Valero Memphis Refinery billowing smoke. Valero was one of two companies proposing the Byhalia Pipeline, a 40-mile oil conduit that would have gone through historic Black neighborhoods in Memphis. (Photo by Karen Pulfer Focht)
The Shelby County Commission Land Use Planning, Transportation & Codes Enforcement committee members voted in favor of an ordinance to create distance between all future pipeline developments and residential areas, leading the way for an anti-pipeline ordinance to pass in the full commission meeting next week.
On Wednesday, an ordinance to create 1,500-foot setbacks for pipelines from all residential areas was up for a final committee vote. Amendments made include exceptions for existing and new oil pipelines located within the property boundaries of specific developments, such as processing facilities and retail service stations. New pipelines within existing rights of way could seek permission through a special exception process.
For decades, Shelby County communities in Southwest Memphis have dealt with having their neighborhoods located near industrial sites, including an oil refinery and a coal ash pond, dealing with cancer rates four times the national average. Shelby County’s remaining untouched assets included a sand aquifer that provides most of Memphis resident’s drinking water.
In 2019, Plains All American Pipeline and Valero Energy Corporation announced a joint venture to build a 49-mile pipeline that would travel through Memphis into Mississippi. Because the pipeline would cross through the Davis Wellfield, an area where water is pumped from the aquifer, critics believed the pipeline posed a risk to the county’s drinking water.
Months of protests ensued with support nationwide. Groups such as Memphis Community Against the Pipeline and the Southern Environmental Law Firm urged county officials to take action, and in March, commissioners struck down the sale of several land parcels required by the Byhalia project to continue.
When the moment came to stand up and do something beyond symbolic support, said Justin Pearson, co-founder of the organization Memphis Community Against the Pipeline, commissioners showed their support and voted against the sale on March 22, “which provided a lot of wind in our backs and provided an opportunity for us to continue to galvanize and organize as a community to stop the Byhalia Connection Pipeline.”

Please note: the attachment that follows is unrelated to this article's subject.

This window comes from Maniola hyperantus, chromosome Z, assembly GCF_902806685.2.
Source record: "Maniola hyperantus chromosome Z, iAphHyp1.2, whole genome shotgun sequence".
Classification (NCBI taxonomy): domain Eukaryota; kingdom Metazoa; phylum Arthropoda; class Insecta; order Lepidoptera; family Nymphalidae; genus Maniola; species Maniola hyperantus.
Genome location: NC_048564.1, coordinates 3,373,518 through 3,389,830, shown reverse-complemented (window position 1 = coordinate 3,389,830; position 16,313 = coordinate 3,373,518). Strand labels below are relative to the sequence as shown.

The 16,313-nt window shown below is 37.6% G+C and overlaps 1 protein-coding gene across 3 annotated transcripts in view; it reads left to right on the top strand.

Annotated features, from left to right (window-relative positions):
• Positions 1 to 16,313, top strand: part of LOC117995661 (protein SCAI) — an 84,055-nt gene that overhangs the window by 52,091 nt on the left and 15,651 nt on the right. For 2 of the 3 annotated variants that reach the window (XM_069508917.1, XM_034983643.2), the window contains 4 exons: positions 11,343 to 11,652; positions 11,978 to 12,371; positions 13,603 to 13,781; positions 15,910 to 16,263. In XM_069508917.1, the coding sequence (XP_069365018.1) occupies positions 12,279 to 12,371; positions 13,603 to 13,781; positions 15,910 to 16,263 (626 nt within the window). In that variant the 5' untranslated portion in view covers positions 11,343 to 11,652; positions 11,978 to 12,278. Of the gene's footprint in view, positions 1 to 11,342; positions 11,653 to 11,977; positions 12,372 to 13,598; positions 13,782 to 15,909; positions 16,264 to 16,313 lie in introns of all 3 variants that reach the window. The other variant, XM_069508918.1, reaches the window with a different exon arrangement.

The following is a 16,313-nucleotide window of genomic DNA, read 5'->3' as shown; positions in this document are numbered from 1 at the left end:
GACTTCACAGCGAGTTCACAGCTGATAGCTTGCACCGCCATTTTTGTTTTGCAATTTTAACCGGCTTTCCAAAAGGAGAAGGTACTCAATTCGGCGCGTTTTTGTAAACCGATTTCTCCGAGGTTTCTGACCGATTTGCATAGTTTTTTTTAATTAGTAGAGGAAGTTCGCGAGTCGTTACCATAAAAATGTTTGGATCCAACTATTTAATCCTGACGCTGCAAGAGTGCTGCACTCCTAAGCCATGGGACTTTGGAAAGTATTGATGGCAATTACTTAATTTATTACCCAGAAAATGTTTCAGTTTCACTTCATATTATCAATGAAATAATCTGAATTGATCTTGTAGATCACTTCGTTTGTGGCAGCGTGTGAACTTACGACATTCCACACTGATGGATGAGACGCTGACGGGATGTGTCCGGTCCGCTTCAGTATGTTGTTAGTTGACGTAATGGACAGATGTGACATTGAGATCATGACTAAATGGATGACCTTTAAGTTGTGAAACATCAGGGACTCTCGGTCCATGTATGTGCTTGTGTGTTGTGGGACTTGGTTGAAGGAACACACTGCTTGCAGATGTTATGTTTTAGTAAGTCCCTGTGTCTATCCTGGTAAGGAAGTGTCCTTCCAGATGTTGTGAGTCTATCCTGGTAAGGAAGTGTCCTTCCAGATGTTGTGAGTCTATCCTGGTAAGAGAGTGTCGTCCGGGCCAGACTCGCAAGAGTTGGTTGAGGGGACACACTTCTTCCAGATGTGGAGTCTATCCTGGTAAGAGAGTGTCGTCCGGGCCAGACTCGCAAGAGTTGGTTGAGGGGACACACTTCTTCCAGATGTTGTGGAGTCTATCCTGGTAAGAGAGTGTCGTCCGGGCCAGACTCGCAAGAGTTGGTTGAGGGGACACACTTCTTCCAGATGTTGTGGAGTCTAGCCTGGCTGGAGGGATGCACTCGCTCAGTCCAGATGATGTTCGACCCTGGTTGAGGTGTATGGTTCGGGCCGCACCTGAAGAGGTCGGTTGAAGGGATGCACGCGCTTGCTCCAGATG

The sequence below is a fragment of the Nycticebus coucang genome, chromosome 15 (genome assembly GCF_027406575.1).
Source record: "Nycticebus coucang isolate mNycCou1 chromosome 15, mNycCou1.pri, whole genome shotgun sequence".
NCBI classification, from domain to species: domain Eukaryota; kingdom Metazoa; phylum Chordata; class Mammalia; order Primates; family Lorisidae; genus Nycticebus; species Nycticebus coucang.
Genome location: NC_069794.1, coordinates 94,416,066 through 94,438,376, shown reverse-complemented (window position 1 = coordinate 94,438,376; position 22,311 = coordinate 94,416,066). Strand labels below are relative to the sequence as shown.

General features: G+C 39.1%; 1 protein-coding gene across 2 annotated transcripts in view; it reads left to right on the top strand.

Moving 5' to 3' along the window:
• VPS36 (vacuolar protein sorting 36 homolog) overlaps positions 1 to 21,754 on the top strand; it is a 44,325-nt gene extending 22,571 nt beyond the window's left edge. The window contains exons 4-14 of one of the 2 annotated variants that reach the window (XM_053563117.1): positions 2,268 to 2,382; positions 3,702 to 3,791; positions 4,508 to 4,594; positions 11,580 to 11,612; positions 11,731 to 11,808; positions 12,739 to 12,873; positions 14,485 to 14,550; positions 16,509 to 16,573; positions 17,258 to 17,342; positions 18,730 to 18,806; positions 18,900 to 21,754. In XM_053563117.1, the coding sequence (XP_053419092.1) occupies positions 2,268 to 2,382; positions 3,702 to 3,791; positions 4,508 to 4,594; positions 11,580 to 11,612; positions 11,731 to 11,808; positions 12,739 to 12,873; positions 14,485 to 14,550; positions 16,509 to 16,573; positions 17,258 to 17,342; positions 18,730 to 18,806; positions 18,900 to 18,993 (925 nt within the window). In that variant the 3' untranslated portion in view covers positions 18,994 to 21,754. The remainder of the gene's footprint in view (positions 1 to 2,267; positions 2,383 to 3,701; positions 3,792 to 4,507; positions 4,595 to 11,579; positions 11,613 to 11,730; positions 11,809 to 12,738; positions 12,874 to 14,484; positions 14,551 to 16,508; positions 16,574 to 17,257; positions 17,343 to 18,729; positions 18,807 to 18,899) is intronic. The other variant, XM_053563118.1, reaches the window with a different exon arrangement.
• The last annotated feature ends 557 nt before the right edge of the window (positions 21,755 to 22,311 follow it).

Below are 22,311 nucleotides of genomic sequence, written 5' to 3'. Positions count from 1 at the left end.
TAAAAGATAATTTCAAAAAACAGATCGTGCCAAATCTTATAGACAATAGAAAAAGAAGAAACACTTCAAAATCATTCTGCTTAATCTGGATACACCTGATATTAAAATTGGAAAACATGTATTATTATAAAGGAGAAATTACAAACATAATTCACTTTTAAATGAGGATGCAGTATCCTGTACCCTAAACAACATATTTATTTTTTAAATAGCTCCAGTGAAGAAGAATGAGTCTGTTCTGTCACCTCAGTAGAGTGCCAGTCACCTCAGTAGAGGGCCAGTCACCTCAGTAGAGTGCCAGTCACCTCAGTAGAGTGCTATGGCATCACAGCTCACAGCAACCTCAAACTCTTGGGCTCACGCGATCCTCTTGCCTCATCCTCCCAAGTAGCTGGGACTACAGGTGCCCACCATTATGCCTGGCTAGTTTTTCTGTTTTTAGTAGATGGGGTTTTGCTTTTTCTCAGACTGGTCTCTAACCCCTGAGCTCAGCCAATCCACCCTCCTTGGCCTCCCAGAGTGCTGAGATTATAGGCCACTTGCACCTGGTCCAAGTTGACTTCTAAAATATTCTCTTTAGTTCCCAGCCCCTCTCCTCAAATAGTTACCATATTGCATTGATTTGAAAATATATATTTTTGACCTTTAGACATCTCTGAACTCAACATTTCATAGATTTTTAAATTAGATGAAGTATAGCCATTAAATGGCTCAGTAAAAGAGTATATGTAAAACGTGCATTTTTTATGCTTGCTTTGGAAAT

Afterward, both the Memphis City Council and the Shelby County Commission advanced legislation to protect the sand aquifer and to halt all future pipeline construction and received threats of legal action from the Byhalia pipeline partners.
With these amendments, the ordinance had received support from most of those parties involved, including Valero, FedEx, Memphis Community Against the Pipeline, Protect our Aquifer and Southern Environmental Law Firm.
“To some degree it does embarrass me that I forget from time to time how fortunate we are, how gifted we are to receive this blessing from the lord to have this natural resource that so many throughout this country and this world do not have,” said Commissioner Michael Whaley.
Still, Commissioner Edmund Ford hesitated and asked for a two-week deferral out of concern for commission logistics and fears that federal laws could preempt their decision.
Commissioner Reginald Milton objected to the ordinance as it stood, and commissioners voted on whether the ordinance would be delayed again. The objection was narrowly shot down by a vote of 6 to 5.
Commissioner Mark Billingsley asked to be added as a sponsor to the setback ordinance before the final vote, and the chairman announced that per the commission’s rules, the ordinance needed a simple majority of seven votes to pass.
The setback ordinance passed 8 to 0. Commissioners David Bradford, Ford and Amber Mills abstained from voting.
Cheers broke out among the council members and residents who had spoken in support.
“Today, the county commission moved forward as leaders in our community to take responsibility for protecting our community,” said Pearson. “The status quo leaves us unnecessarily vulnerable to crude oil pipeline companies risking our homes, our children’s schools, and our most valuable natural resource — the Memphis Sand Aquifer. This upcoming Monday, the commission will be able to pass this legislation and send it to the city council for final passage which brings us a step closer to justice.”
The ordinance is expected to fully pass on Monday and currently has seven sponsors.
Pearson said the next step is to encourage the Memphis City Council to pass a similar ordinance in order for the setback to become a joint-ordinance law.
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